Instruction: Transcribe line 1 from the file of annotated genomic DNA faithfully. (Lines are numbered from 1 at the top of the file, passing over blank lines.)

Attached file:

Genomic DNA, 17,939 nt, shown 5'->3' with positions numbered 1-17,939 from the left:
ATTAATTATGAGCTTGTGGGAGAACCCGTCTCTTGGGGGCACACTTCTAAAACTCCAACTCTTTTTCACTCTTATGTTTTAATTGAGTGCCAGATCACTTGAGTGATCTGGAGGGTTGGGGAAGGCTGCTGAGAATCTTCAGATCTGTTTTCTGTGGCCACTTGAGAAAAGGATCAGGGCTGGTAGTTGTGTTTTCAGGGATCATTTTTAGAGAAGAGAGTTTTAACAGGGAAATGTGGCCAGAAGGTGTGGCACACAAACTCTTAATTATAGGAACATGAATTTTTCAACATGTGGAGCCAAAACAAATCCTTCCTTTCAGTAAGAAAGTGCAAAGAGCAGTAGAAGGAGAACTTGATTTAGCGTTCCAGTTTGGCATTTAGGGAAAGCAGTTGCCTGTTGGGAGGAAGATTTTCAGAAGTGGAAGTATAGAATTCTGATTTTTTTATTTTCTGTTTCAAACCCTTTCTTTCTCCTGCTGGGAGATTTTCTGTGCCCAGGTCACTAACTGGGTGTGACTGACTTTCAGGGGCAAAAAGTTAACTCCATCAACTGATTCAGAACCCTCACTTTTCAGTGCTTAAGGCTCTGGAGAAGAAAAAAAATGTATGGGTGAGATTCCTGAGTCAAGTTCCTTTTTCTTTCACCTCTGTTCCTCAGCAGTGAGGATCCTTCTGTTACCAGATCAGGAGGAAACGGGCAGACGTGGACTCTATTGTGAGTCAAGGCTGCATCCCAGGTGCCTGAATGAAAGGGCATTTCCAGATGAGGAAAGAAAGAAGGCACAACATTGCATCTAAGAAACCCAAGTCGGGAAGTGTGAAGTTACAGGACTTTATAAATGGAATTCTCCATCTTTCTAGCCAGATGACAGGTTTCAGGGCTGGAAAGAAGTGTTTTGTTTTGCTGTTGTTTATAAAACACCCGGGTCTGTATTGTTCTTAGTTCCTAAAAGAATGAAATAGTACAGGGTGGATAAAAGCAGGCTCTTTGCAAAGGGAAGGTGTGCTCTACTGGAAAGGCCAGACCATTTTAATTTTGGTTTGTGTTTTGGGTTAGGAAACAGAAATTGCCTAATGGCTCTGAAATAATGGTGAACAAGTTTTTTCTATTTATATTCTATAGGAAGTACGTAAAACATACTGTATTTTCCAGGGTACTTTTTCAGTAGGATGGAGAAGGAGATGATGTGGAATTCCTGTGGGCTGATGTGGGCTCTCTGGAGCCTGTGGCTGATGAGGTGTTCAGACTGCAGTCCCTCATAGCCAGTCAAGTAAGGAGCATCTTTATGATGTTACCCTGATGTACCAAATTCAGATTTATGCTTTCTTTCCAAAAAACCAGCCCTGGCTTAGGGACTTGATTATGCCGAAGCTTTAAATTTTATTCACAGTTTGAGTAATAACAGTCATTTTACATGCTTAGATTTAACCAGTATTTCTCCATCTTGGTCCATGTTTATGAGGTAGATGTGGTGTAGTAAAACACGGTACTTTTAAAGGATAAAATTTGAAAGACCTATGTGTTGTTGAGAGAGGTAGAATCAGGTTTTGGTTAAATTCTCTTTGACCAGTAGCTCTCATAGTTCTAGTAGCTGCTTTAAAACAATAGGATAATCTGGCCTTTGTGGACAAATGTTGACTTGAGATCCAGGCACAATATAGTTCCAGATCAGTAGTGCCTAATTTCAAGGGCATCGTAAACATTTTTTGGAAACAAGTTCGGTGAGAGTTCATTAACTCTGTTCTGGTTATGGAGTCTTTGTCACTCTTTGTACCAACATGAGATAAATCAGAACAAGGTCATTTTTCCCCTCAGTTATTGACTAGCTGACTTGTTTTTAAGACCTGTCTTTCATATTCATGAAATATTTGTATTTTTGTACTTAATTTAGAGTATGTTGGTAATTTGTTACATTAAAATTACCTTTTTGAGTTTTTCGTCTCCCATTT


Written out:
Genomic DNA, 17,939 nt, shown 5'->3' with positions numbered 1-17,939 from the left: